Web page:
Congressman Ted Poe (TX-02)
Mr. Speaker, it's that time of year again; backyards and ballparks are back in full swing. There's nothing like a day, or night, at the ballpark. I remember going to the Houston Buffs games over on the Gulf Freeway, where Finger's is now, and to Colt Stadium to watch the Colt 45s. When the wind blew, the wooden bleachers at Colt Stadium would sway. It was a big deal back then to go to a game. Most of the time, we listened to the broadcast on a transistor radio. (Are there any of those left?) If you can't be there in-person, there's nothing really quite like listening to a game on the radio.
Then came the Astrodome. The first game was played there on April 9, 1965 against the New York Yankees. Governor John Connally threw out the first pitch, and President Lyndon B. Johnson and First Lady Lady Bird joined Astros President Roy Hofheinz in his suite. There were so many flashes going off that it was blinding. The Astrodome was a marvel to the world, the ushering in of indoor baseball. Even with the great home run kings Mickey Mantle and Roger Maris playing for Bronx Bombers, the Astros beat the Yankees 2 1 in 12 innings (those were the days).
There was nothing else like the Dome--the Eighth Wonder of the World. The players would stand in centerfield and hit balls straight up to see if they could hit the roof. And, who could forget the gun slinging cowboy on the scoreboard? As a parent, I brought my kids to the games. They wore Nolan Ryan's number 34 and cheered for players like Terry Puhl, Joe Niekro, Craig Reynolds, Alan Ashby, Billy Doran and Jose Cru-u-u-u-u-u-u-z. Last season, I watched alongside my grandkids as the train moves along the track, high above the new stadium--Minute Maid Park--whenever Biggio, Bagwell and Berkman (the Killer B's) hit homeruns. Two of my favorite players happen to be none other than Kingwood's own, Phil ``Scrap-Iron'' Garner (later coach of the Astros) and Craig Reynolds.
With all of the legends of the past, you may not know that we live amongst another baseball legend: Coach David Sitton. Coach Sitton started his baseball career as a pitcher for Humble High School. Lucky for us, he returned to his alma mater and never hung up his cleats. For 28 seasons, Coach Sitton has led his team and truth be told, the folks in Humble would be lost without Coach Sitton. Some say he bleeds purple, and I don't question it.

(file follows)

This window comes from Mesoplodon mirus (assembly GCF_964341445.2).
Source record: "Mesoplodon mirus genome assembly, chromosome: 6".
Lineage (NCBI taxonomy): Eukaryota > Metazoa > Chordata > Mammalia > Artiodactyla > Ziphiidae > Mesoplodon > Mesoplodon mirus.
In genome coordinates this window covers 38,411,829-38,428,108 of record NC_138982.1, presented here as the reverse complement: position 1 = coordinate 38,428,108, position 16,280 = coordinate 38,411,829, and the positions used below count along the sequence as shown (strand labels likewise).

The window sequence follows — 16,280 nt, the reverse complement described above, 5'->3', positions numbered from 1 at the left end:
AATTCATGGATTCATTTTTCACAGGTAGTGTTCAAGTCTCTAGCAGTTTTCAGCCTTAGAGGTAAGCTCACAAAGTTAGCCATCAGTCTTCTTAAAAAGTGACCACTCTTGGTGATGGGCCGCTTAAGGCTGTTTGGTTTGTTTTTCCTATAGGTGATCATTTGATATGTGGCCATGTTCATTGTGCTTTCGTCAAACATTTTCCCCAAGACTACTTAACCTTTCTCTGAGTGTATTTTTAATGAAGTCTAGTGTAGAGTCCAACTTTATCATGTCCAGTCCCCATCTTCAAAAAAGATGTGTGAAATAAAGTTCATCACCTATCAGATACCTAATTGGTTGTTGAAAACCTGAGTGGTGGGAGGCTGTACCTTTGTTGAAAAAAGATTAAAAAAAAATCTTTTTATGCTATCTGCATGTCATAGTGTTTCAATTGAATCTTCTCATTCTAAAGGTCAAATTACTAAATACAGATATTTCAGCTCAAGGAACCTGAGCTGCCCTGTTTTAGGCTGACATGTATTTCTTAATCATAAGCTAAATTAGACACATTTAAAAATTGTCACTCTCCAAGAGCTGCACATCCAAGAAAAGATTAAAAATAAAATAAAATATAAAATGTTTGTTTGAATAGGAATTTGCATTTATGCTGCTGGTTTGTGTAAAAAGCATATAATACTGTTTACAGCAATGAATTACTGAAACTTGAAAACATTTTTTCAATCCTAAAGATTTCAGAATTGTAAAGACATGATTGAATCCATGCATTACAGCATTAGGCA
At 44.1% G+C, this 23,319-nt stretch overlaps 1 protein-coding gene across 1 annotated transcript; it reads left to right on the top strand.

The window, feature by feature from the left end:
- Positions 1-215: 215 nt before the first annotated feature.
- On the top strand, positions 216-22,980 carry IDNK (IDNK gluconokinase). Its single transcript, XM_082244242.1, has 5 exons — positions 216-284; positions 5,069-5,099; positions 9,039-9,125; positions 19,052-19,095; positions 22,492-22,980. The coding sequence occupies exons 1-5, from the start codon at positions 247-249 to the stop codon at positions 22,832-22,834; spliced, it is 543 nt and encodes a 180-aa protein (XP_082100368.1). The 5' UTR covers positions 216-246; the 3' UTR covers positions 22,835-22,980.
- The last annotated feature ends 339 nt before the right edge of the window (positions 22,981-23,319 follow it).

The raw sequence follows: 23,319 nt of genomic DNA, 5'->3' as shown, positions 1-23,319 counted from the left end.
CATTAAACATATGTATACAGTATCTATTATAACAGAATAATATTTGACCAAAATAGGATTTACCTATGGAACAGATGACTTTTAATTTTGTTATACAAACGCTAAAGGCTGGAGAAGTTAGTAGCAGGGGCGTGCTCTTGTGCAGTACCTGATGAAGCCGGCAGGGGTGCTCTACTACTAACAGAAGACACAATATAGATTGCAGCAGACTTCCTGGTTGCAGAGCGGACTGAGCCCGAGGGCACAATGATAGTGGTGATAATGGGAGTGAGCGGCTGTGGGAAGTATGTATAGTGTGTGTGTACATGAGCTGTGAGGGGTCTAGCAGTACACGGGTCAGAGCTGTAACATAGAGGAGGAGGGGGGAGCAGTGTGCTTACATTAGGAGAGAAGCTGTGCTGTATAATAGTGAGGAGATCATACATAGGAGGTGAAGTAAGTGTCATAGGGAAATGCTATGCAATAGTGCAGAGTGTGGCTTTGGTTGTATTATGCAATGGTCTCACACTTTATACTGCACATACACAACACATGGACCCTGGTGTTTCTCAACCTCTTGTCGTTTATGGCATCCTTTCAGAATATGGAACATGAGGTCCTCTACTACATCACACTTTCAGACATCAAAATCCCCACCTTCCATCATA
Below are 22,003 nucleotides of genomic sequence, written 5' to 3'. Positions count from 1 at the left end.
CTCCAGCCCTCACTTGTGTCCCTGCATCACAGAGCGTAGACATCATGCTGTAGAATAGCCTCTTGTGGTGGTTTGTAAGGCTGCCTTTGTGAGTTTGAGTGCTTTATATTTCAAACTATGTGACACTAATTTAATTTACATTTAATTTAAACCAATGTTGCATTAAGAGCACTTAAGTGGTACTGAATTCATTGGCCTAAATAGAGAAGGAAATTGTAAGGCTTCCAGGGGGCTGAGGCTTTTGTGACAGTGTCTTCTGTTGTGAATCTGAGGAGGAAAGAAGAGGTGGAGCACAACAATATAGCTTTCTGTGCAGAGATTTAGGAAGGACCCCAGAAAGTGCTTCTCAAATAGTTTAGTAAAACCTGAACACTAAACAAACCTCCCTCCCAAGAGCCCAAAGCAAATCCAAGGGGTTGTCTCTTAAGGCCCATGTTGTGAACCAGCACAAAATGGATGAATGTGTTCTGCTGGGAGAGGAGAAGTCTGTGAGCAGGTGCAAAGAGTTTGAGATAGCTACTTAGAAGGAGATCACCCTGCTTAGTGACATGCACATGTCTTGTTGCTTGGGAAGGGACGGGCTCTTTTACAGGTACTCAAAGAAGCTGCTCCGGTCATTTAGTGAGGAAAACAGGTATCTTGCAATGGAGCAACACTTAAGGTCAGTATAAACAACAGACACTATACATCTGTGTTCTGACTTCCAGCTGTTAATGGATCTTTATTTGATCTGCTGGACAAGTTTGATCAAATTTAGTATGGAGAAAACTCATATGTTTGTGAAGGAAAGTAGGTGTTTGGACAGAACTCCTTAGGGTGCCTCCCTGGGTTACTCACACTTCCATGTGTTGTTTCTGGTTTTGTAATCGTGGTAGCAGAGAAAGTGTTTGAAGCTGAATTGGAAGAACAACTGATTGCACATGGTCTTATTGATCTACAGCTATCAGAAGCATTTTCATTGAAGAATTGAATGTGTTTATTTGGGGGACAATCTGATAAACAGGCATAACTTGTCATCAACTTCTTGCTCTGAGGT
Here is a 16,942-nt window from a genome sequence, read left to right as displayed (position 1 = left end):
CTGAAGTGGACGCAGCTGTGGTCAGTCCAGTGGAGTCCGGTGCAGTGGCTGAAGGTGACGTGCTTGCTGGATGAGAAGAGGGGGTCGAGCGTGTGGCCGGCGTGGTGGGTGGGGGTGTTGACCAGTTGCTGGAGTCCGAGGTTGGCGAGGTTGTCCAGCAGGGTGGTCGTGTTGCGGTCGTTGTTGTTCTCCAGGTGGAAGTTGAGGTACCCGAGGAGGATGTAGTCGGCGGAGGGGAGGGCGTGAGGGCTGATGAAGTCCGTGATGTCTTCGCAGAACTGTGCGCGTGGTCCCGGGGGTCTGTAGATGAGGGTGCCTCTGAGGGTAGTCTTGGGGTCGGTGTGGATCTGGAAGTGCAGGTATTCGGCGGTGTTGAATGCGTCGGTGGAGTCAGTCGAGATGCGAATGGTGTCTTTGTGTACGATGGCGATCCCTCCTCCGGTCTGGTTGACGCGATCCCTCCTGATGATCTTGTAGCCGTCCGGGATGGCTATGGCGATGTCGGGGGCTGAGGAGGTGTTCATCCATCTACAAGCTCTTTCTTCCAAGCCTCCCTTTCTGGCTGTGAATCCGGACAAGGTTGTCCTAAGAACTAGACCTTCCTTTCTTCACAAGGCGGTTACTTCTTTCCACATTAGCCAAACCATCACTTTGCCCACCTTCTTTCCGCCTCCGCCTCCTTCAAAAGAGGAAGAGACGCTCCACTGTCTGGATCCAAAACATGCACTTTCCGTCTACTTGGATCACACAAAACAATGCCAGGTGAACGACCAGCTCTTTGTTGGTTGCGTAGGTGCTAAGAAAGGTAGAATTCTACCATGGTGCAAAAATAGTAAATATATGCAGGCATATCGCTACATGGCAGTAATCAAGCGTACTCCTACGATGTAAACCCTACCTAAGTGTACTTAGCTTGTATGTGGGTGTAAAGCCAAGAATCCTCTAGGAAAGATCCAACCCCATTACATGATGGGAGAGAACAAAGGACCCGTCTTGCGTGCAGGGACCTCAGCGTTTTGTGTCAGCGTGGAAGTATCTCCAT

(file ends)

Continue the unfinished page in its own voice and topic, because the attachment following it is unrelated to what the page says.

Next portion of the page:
It is said that the measure of a man is the influence that he has on the lives of others. Coach Sitton has undoubtedly made a lasting impact on the many students and teachers he has worked with over his career. He has guided the Wildcats to 8 District Championships, 2 Regional Semi Finals, 2 Regional Finals, 17 playoff appearances and been named Coach of the Year 9 times. Throughout Coach Sitton's tenure, more than 80 players have gone on to play college baseball, and some went on to play professionally. And, on February 23rd, he led his team to another significant milestone: 500 career wins.
Our hometown hero Coach Sitton also has done great things off the field. He has volunteered many hours to numerous community activities and non-profit organizations. He created the Houston Area Baseball Coaches Association. This association raises money for scholarships and helps unsigned players find colleges to further their playing skills. But, his remarkable contributions to our town were almost taken away too soon. On January 12, 2009, Coach Sitton was involved in a near-fatal motorcycle accident, suffering multiple fractures, head trauma, a broken nose, bleeding in his brain, 2 cracked ribs and a broken pelvis. The community immediately acted to help Coach Sitton and his family. They set up an account so that friends and family could donate money to help pay for medical expenses and they cooked and delivered meals to the family during his recovery. The outpouring of support from the Humble/Kingwood community was in true fashion of Wildcat Pride.
We are grateful and blessed that he survived and, remarkably, is once again dedicating all of his time to our local community. The community is proud of Coach David Sitton for all of his accomplishments as a coach and a leader. His most recent victory was winning his 500th game as the head coach of the Humble Wildcats. We are lucky that he will continue to provide positive mentorship as a coach, husband, father, role model and educator. The Wildcats, and the entire city of Humble, are fortunate to call him one of our own.
Now, let's play ball.
And that's just the way it is.